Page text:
Tuesday, September 26, 2017

Might and Magic III: Mudcrabs and Mud-Slinging

Disgusting creatures. I hope to never see another.
       
Most CRPG fans know of Scorpia, Computer Gaming World's preeminent reviewer of RPGs for over 15 years (c. 1984-1999). I consult her reviews after every game that I complete. I generally find myself agreeing with her--anyone that names Ultima IV as her favorite RPG has unimpeachable taste--and even when I don't, I can usually see her point. That is, except when I can't. Every once in a while, she fires off a review that comes out of nowhere, often complaining that a game lacks features that literally no game of the era offered. (Her comment about "no true role-playing" in one of the Krynn games continues to baffle me.) Despite high praise for Ultima IV, for instance, she gave a negative review to Ultima V, which 99% of players would call superior except perhaps for the plot.

If a positive review for Ultima IV but a negative one for Ultima V seems odd, it wasn't the only time this happened. Her April 1987 review of the original Might and Magic is nothing but praise. Even when she acknowledges the early game's legendary difficulty, she's clearly (like me) more exhilarated than annoyed by it. She's enchanted by the encounter-packed maps, the detailed combat, and even the minimalist plot. You could pull quotes from the review that would shame the most hyperbolic movie poster: "One of THE most extensive computer RPGs around . . . world-touring on a grand scale! . . . its scope and complexity are amazing . . . highly recommended!"

The second game introduces NPCs and skills and has updated graphics, but keeps enough of the core gameplay that it's hard to imagine liking one but hating the other. Thus, Scorpia's largely negative review in the March 1989 issue seems to come out of nowhere. Sure, the whole NPC mechanic is a little unnecessary, but kiddo, where were you finding any games in 1989 in which NPCs had "personalities of their own"? She criticizes the game for offering extra quests and areas not essential to the plot and criticizes the plot as "simple," apparently forgetting that the first game, until the final screen, had no plot at all. She lambastes getting an extra 50 million experience points upon finishing the game. I mean, I guess I agree that they're kind of useless if you don't want to keep playing (and by the way, how many games offered the ability to keep playing after you win?), but they don't exactly hurt, do they? I think Scorpia's primary issue--I see this in a lot of her reviews--is that she gets hung up over a bad element or two--bugs or mechanics that don't work exactly like they're supposed to do--and it casts a pall over the rest of her enjoyment of the game. I remember how she went on for like a page analyzing combat rolls in the sewers section of Curse of the Azure Bonds, for instance. Here, apparently a couple of side quests were broken on the first release.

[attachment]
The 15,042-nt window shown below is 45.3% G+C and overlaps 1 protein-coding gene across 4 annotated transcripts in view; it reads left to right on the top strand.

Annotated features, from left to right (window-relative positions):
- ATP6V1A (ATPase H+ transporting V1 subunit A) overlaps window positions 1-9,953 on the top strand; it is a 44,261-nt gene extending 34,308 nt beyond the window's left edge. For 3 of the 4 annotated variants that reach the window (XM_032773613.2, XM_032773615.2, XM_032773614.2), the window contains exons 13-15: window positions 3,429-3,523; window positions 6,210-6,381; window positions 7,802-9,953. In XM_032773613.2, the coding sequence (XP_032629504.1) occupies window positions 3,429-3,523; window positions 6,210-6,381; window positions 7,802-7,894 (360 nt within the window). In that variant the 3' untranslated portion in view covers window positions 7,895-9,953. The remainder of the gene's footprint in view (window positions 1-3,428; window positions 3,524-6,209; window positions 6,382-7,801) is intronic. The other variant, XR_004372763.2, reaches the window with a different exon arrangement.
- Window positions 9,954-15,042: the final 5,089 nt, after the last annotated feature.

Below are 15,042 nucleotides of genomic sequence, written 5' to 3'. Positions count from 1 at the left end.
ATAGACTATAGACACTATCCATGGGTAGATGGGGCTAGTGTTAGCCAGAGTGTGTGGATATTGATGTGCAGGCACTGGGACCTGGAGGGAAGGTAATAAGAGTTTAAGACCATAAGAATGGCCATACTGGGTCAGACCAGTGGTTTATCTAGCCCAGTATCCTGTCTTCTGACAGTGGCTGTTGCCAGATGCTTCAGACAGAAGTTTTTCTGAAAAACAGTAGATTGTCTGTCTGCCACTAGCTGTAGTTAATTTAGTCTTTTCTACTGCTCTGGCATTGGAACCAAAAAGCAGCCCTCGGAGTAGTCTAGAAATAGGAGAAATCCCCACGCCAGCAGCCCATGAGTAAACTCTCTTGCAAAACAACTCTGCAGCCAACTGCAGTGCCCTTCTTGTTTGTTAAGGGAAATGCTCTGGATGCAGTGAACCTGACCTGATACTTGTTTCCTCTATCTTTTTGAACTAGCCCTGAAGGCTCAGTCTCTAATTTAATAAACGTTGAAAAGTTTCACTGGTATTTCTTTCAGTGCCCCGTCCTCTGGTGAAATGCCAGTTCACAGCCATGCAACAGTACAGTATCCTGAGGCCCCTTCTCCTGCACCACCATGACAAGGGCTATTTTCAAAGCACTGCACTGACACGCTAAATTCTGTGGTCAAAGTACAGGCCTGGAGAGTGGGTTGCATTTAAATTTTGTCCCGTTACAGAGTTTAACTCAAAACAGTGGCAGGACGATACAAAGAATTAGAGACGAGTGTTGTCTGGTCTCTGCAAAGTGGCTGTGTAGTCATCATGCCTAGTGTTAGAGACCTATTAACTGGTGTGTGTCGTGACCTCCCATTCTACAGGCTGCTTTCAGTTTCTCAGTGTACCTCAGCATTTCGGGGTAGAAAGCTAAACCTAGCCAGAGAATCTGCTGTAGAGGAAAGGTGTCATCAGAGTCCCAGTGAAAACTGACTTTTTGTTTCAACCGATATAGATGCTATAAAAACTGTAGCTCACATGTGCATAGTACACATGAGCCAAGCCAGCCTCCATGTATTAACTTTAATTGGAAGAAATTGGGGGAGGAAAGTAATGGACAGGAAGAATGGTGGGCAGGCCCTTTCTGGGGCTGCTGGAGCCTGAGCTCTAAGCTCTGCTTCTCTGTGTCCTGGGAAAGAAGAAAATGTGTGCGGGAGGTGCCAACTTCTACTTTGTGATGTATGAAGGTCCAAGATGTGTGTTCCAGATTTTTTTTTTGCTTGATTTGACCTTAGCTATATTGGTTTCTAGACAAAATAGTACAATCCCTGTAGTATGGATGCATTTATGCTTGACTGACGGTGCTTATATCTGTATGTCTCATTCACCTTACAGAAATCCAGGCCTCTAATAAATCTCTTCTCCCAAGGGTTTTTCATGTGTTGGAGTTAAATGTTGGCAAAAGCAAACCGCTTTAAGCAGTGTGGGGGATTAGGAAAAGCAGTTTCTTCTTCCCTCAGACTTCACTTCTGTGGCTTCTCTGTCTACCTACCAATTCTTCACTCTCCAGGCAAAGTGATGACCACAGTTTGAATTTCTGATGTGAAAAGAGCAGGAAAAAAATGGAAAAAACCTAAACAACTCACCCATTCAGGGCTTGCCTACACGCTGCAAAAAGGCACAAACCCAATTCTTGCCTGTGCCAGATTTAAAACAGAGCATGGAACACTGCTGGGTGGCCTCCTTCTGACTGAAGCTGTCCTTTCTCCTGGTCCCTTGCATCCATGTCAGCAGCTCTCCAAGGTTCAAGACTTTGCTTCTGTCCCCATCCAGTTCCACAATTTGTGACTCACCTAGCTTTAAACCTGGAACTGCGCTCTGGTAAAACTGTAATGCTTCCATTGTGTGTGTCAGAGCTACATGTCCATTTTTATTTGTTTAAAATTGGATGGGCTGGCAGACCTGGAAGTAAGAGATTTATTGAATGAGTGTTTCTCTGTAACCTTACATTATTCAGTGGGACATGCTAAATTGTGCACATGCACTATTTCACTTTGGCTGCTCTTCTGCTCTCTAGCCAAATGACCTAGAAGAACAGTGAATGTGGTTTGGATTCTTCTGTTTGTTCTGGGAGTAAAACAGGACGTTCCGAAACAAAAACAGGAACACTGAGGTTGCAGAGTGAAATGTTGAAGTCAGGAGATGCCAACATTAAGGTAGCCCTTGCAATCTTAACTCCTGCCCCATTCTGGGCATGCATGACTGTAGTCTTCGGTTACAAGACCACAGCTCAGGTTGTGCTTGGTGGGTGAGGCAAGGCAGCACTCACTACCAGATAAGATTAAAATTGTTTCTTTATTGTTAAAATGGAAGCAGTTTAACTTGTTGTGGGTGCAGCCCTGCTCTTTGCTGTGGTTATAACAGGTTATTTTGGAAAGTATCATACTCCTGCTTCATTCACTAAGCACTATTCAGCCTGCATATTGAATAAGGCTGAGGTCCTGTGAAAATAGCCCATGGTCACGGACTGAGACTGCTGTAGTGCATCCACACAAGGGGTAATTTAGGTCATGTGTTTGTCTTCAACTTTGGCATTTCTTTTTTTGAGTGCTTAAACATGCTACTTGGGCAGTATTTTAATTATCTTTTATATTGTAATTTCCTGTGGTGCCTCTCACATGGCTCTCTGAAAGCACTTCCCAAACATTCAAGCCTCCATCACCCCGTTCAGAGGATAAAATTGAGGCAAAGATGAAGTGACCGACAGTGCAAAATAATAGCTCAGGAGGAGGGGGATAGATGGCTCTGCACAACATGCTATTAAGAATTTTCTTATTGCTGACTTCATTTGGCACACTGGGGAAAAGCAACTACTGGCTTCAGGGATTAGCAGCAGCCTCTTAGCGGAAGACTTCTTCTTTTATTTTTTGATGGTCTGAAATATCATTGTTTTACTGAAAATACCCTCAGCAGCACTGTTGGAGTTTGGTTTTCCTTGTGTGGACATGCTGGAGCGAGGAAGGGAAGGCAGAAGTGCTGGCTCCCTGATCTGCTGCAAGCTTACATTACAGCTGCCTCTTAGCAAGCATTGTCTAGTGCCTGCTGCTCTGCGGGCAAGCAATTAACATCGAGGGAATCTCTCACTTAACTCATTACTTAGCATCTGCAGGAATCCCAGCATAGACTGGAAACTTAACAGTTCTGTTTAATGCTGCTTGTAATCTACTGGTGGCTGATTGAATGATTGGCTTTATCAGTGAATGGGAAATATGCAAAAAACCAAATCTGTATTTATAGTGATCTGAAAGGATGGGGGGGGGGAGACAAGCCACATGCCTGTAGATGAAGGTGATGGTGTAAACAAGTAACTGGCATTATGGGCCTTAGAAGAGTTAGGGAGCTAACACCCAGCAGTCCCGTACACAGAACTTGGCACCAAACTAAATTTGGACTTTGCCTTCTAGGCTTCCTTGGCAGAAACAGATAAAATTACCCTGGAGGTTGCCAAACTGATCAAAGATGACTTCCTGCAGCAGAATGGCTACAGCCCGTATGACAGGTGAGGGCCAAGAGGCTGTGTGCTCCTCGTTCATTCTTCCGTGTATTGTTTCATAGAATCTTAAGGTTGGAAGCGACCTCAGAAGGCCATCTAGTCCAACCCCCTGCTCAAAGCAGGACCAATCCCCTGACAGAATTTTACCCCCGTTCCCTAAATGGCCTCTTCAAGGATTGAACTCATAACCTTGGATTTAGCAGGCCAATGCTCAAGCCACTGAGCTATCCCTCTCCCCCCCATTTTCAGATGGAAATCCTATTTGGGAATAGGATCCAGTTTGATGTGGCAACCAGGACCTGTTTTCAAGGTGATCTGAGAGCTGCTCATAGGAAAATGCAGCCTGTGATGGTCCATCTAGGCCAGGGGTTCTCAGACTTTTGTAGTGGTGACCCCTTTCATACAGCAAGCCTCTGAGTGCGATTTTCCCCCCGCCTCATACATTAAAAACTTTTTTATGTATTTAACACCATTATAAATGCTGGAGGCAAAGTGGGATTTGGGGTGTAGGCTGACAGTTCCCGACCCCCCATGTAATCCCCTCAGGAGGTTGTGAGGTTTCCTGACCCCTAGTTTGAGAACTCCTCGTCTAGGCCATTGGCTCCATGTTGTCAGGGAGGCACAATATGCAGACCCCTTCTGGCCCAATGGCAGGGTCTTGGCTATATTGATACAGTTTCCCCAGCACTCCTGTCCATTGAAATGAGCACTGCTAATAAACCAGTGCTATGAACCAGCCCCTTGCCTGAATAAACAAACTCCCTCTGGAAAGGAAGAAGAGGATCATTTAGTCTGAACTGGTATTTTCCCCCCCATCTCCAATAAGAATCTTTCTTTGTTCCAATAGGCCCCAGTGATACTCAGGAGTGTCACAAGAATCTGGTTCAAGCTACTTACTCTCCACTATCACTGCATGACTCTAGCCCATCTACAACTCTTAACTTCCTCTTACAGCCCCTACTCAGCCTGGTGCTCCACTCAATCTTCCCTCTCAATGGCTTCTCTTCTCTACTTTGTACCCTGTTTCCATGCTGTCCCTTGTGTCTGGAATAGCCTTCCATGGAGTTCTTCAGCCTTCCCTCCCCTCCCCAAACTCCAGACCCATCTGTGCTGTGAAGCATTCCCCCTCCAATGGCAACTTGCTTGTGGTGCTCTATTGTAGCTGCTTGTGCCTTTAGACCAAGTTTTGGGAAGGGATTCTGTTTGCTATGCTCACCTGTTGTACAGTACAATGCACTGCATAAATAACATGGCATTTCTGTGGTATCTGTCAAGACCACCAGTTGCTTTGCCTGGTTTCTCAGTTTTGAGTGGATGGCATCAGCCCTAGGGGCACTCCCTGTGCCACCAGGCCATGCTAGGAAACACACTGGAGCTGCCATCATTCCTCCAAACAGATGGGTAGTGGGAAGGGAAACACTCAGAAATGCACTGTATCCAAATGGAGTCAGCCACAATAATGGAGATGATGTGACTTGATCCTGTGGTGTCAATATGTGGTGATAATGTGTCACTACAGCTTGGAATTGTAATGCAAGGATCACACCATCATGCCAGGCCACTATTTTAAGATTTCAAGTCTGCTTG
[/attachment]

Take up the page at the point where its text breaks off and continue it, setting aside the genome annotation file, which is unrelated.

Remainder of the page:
Van Caneghem was naturally surprised upon reading the review. "We had worked so hard on Might and Magic II, and it was a big step up from the first one . . . it had everything that Might and Magic I had, elevated," he said in an interview earlier this year with Matt Barton. (Incidentally, he remembers the review incorrectly, thinking that it all came down to the cryptogram puzzle at the end of the game. This is in fact only one thing Scorpia complains about, and not anywhere near the most serious.) Surprise festered into anger. The May 1989 issue published a long letter from Van Caneghem in which he attacks Scorpia's very qualifications as an RPG reviewer, suggesting that she would be more interested in adventure games. He correctly points out that the end of the game, though odd, was a deliberate attempt to avoid the very "foozle" that Scorpia coined the term to denigrate. He expresses (deserved) bafflement at her comments about too much combat, noting that "approximately half the time spent in any current fantasy role-playing game is combat time." His penultimate paragraph is quite a roast, and I suspect he was thinking of Ultima V when he wrote it:
      
Maybe a different reviewer should oversee the CRPG genre. Of the reviews Scorpia has done of CRPGs, even those with a favorable end have been thrashed within an inch of death before earning the "recommended" status . . . The majority of these have been sequels to classic games and have gone on to become classics themselves and favorites of game players everywhere, bereft of Scorpia's approval.
        
To her credit, Scorpia gives a measured reply to the letter, defending her obligations as a game journalist, and if I didn't think she was simply wrong about the qualities of Might and Magic II, and the way she reviewed it, I would think that she came out looking better from the whole episode.

Van Caneghem wasn't finished, which brings us to the present game. This is a monster encountered in the dungeons of Swamp Town:
     
You think the artists were influenced by The Little Mermaid's Ursula?
      
I had heard for years about Scorpia's inclusion in Might and Magic III, but I thought she was a one-off NPC. I thought I remembered her out on the ocean somewhere. Instead, she's a whole class of monsters capable of poisoning the party. You have to kill about 15 of them in the town's dungeon.